By Vickie Elmer, contributor
FORTUNE -- Businesses often use a whole battery of tools to "know the competition." Market research and intelligence is an industry in and of itself. So why shouldn't job seekers expect a report on the competition as well?
CareerBuilder has just launched a job search site that attempts to do just that, allowing users to find out how their credentials stack up to other candidates for a job.
The site, Headhunter.com, will offer a "job competition report" as a means to differentiate itself from the three dozen or so U.S. senior manager and executive job boards -- and just as important, help lure quality candidates who may be used to seeing market research as part of their day-to-day jobs.
"If we don't deliver quality management candidates, companies won't use the site," says Ben Jablow, vice president of CareerBuilder's niche sites, who added that the response so far has been positive from both job seekers and employers. Headhunter.com was officially unveiled on Wednesday along with a survey of just under 2,700 hiring managers showing that 23% expect to hire senior level workers in the next six months.
CareerBuilder's market research showed the senior management job space offered "a lot of growth and future potential," Jablow says. Headhunter aims to offer around 10,000 managerial jobs, more than three times its current level, in the span of a year.
The competitive report is not unique in the online job board world, but it is unusual, says Peter Weddle, chief executive of a workforce information and publishing company called Weddle's LLC that tracks job boards. "Without a clear market leader, this is a smart move," he says.
CareerBuilder first launched a slimmer version of the competition report in June 2010 on its main site, saying it provided "an inside peek into the qualifications of other candidates."
The new one works like this: After a candidate signs in and applies for a job on Headhunter.com, she can click on a link that brings up a four-page job competition report, complete with bar and pie charts showing candidates' years of experience, recent salaries, and a list of the top companies where they have worked. (The most recent employer will not be listed.) The report also shows educational level, alma mater and the number of direct reports -- but only if at least five candidates have applied and their data is available to be pooled.
Headhunter gathers information from candidate profiles and job applications and aggregates it in a report that takes about 30 seconds to generate online. After more people apply, candidates may view updated reports. An employer can also view the information and use it to guide the rest of their search. It is not available to individuals who browse the site, but only job applicants, CareerBuilder says.
For one director of marketing posting in Chicago yesterday, a job competition report showed a wide range of desired salaries -- from $78,000 to $93,000. More applicants had over 20 years of experience and most had a bachelor's degree, though a quarter said they had earned a master's as well. The top alma maters were DePaul, Purdue and Northern Michigan and the most common companies that applicants had experience working at included 3Com Corp., Statement Marketing, and Windy City Inc.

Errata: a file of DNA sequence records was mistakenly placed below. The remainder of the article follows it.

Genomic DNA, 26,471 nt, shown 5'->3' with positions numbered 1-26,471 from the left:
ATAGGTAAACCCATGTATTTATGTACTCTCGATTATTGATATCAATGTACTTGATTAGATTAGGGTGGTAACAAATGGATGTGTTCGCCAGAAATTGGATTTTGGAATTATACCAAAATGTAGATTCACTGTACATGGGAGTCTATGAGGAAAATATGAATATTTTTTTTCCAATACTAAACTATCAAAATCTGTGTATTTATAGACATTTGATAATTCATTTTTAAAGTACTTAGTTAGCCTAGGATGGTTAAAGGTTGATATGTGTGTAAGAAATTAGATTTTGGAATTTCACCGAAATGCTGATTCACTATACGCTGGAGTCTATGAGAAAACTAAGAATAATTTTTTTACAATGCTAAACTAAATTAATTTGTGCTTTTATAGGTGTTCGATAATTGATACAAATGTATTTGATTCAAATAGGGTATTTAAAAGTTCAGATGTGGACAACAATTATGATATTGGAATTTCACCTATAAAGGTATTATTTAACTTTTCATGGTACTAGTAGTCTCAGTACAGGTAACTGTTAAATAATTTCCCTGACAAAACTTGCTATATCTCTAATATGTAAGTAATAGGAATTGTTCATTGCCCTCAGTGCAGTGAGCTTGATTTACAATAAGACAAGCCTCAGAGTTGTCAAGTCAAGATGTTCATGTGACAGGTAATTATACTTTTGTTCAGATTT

It's equally valuable to job-seekers and employers to compile such reports, says Christian Forman, chief executive of StartWire, which offers job-seekers online tools to track and organize their applications. Eventually, such information could evolve and become a "game-changing" tool to gauge where talented workers are located and where they are needed.
Right away, the reports may help job candidates determine whether their salary expectations are outdated -- and that they may be over or undervaluing themselves. "It's beneficial for job-seekers to get a clear-eyed view of what the market is," Forman says.
Yet the report may not give a full or fair picture of the market, or even the candidates' true experience levels or pay. "What 'the competition' states as their salary level may not be accurate and probably isn't particularly relevant," says Susan Joyce, publisher of career information site Job-Hunt.org. Joyce also argues that there may be legitimate privacy concerns about making this sort of data public. "What else will they do with that information?"
Headhunter.com's Jablow says that the site takes user privacy seriously and that he expects the site and the report to grow and change partly based on users' feedback in the next few months.
Others argue that the site is late to the game or trying to quantify leadership skills with a few data points. "Leadership qualities … are impossible to benchmark in such a mass market approach. I consider this new feature to be more of a bell and whistle, and not something of real value to the executive candidate," says Eryn Feinsod, a spokeswoman for the Association of Executive Search Consultants, which runs a competing site BlueSteps.com. Feinsod also argues that the data in the competition reports will be skewed because it comes through one source only and may include some people who are less qualified for the job.
However, Headhunter is free of charge to job-seekers while competing executive job sites like TheLadders charges users $15 to $25 a month. Except for the job listings, Headhunter will be free of advertising, including pop-up ads, says Jablow.
Headhunter launched with about 2,800 job listings, many of them from CareerBuilder or its seven other niche sites. The site's "sweet spot" will be manager, senior manager and vice president-level positions, and in two or three months, most of the jobs will be unique to the site, Jablow says. By comparison, TheLadders currently has 120,000 job listings, according to Marc Cenedella, the site's CEO and founder.
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